Are You Sure It’s Ready?

Everybody wants to get published. Once my first manuscript was completed, I didn’t hesitate to send it out. I knew it had a few grammatical and structural errors. There’s no way you can catch them all. That’s what an editor is for, right? My story was so good, or so I thought, an agent would jump on it and have their editors correct my mistakes.

Well, that wasn’t exactly what happened. I’ve written numerous posts outlining the errors I made in that first very, very rough draft. When you begin your writing career, odds are you don’t know what you don’t know. Writing a publishable piece of work isn’t easy.

I received a rejection letter from every agent I submitted to with the exception of one, who I like to think saw a promising new author in that mess somewhere. She did reject my work as well, but instead of sending a form letter, she praised what was right and pointed out what was wrong.

Her list was long, and I was more than a little shocked once I realized how rough that first draft really was. She used words like head-hopping, writtenese, and dragging dialogue. That didn’t even include the grammatical and structural errors. You know, the ones the editor was going to correct :-), although she pointed those out too.

Do your homework and remember, that first draft is the first draft. Get it done, then get it good.

Something to think about!

-Jan R

Are You Sure It’s Ready?

Will Your Manuscript Be Rejected?

This is one of my favorite blogs. I wish I could claim it, but the post was actually written by Jerry Jenkins. I love his work. If you haven’t visited him, I would highly recommend you do. He did put a disclaimer at the end of this article saying it was ok to share with friends, so I am in no way stealing his work. Hope this helps someone and hope you consider visiting his site.

It doesn’t sound fair.

It doesn’t seem right.

But here’s a dirty little secret of the writing life you need to hear:

Any veteran editor can tell within two minutes whether they’re going to reject your manuscript.

It takes longer to decide whether they’ll recommend it for purchase, of course, but—sad to say—it can, and often does, go into the reject pile just that fast.

“What?” you say. “Before I’ve had a chance to wow them with my stupendous villain? Before my mind-blowing twist? Before my plot really takes off?”

Sorry.

And I’m not exaggerating.

Why?

Because the competition is so stiff and editors have so many manuscripts to read, you have only nanoseconds to grab them by the throat and hang on.

Every writing mentor hammers at this ad infinitum: Your editor is your first reader.

Every word counts. You get one chance. You must capture them from the get-go.

Am I saying editors look for reasons to reject your work?

No, no, a thousand times no! They’re looking for the next Harry Potter!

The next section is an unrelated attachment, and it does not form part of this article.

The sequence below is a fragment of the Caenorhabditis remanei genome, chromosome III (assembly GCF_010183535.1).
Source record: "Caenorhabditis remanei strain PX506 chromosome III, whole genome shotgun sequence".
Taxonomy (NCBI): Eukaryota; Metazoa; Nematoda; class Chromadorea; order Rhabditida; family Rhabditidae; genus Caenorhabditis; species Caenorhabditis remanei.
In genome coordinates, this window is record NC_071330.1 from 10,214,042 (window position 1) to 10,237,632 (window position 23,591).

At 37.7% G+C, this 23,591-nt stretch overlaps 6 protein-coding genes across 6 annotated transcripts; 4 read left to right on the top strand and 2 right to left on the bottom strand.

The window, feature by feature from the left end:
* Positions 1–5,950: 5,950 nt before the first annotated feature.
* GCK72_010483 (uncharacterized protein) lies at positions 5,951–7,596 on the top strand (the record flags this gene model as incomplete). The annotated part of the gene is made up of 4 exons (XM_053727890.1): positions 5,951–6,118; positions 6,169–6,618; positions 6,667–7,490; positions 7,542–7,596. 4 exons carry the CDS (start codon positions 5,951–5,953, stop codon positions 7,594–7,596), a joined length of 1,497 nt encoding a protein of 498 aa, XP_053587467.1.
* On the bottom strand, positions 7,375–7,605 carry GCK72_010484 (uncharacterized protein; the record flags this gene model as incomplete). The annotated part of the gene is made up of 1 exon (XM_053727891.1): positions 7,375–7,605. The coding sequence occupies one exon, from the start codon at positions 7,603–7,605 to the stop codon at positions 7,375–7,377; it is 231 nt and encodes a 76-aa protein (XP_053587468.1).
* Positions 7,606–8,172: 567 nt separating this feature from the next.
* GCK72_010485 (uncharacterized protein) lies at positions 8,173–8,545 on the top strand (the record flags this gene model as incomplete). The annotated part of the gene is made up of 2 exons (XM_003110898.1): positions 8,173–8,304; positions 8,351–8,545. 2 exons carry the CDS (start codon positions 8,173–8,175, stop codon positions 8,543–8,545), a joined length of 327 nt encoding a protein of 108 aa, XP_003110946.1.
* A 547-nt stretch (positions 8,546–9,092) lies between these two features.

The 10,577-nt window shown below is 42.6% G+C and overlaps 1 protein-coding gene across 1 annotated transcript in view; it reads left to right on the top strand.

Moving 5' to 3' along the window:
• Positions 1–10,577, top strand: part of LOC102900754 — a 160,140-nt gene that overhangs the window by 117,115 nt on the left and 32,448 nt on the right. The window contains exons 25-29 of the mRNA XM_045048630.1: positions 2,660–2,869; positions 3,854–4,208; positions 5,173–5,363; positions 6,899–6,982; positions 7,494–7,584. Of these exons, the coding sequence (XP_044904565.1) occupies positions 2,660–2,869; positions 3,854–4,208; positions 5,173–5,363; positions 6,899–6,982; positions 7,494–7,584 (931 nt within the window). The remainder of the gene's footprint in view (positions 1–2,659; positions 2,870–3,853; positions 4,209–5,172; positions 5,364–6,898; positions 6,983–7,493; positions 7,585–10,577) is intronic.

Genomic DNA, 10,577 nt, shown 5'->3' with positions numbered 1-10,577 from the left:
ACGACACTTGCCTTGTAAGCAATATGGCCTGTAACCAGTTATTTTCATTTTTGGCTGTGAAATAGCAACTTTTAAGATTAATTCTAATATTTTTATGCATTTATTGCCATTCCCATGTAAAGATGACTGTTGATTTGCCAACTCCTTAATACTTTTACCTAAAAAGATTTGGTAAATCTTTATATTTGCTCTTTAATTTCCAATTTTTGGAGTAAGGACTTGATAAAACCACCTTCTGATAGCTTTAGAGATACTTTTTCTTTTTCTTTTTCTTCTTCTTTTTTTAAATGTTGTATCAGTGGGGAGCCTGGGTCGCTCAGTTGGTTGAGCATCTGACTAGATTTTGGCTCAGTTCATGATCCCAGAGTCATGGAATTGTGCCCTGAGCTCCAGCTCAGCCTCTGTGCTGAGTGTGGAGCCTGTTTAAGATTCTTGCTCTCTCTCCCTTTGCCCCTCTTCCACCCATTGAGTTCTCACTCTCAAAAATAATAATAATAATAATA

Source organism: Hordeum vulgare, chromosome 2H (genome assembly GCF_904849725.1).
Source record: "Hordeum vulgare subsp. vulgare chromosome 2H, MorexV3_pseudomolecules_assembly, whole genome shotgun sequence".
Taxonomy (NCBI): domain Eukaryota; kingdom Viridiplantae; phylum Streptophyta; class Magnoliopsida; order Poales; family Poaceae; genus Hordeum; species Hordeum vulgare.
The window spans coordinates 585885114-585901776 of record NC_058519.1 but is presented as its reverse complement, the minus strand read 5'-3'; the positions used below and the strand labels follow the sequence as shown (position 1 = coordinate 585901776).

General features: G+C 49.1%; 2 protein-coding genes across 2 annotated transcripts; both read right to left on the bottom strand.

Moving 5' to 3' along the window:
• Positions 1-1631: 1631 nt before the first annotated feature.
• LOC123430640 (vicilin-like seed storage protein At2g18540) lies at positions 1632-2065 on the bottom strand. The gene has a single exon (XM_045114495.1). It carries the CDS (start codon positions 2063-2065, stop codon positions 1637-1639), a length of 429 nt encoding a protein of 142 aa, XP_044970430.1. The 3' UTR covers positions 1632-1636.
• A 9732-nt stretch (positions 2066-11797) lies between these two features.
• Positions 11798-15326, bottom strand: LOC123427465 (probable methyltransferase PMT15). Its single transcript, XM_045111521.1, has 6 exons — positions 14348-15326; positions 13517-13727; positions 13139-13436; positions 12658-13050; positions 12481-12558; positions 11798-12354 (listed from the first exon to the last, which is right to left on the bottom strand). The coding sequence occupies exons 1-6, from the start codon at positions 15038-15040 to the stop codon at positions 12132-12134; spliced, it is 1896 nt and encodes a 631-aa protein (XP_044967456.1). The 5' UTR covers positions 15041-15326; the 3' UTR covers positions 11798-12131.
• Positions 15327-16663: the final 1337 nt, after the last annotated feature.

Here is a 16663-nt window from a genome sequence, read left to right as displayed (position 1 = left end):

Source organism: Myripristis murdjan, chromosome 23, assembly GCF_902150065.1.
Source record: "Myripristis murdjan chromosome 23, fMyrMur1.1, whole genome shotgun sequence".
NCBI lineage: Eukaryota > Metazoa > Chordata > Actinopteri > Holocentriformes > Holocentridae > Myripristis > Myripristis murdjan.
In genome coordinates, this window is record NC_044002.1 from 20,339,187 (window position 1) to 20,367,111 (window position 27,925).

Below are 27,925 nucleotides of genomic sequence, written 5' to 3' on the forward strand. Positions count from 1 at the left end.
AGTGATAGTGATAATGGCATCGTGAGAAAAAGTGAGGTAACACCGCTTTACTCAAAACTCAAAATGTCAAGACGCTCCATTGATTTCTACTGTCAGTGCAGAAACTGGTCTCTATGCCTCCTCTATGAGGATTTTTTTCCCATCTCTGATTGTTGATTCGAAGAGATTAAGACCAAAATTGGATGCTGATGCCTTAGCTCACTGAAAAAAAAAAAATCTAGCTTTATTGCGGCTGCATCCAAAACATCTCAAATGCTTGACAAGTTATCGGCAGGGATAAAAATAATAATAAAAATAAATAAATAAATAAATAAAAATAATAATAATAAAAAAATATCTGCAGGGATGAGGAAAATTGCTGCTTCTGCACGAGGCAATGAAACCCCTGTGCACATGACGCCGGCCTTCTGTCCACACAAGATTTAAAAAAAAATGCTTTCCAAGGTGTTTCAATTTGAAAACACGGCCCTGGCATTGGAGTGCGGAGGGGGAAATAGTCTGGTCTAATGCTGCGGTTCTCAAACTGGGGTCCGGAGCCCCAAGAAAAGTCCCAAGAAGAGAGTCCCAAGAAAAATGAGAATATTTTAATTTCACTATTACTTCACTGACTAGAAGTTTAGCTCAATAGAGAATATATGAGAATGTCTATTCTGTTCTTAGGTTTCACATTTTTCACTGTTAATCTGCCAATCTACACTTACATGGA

Editors want you to succeed!

Then how can they know so quickly that your book won’t cut it?

In my lifetime in the business I’ve heard dozens of reasons, but let me give you my personal top five from my experience as both an editor and publisher:

  1. Throat-clearing

This is what editors call anything that comes before a story or chapter finally, really, begins. It usually consists of a page or two of scene setting and background. Get on with the story. Get your main character introduced, establish and upset some status quo, then plunge him into terrible trouble that reveals the engine of your story. Is it a quest, a journey, a challenge, what?

There’ll be plenty of time to work in all those details that seemed so important while you were throat-clearing that would have cost you a sale. For now, your job is to start with a bang.

  1. Too many characters introduced too quickly

I’m usually wary of generalizations or hard and fast rules, but almost any time I see more than three characters within the first few pages, my eyes start to swim. If I feel like I need a program to keep track of the players, I quickly lose interest.

Your reader is trying to comprehend the story, and if you ask him to start cataloging a cast of characters right away, you risk losing him. Keep things simple until the story has taken shape.

  1. Point of View violations

Maintain a single Point of View (POV) for every scene. Violate that cardinal rule and you expose yourself as an amateur right out of the gate. Beginners often defend themselves against this criticism by citing classics by famous authors or citing J.K. Rowling, the exception who proves the rule.

Times change. Readers’ tastes evolve. This is the rule for today, and it’s true of what sells.

  1. Clichés, and not just words and phrases

There are also clichéd situations, like starting your story with the main character waking to an alarm clock, a character describing herself while looking in a full-length mirror, future love interests literally bumping into each other upon first meeting, etc.

Also avoid beginning with an evocative, dramatic scene, and surprise, surprise, the main character wakes up to discover it’s all been a dream. There’s nothing wrong with dreams, but having them come as surprises has been used to death and takes all the air from the balloon of your story.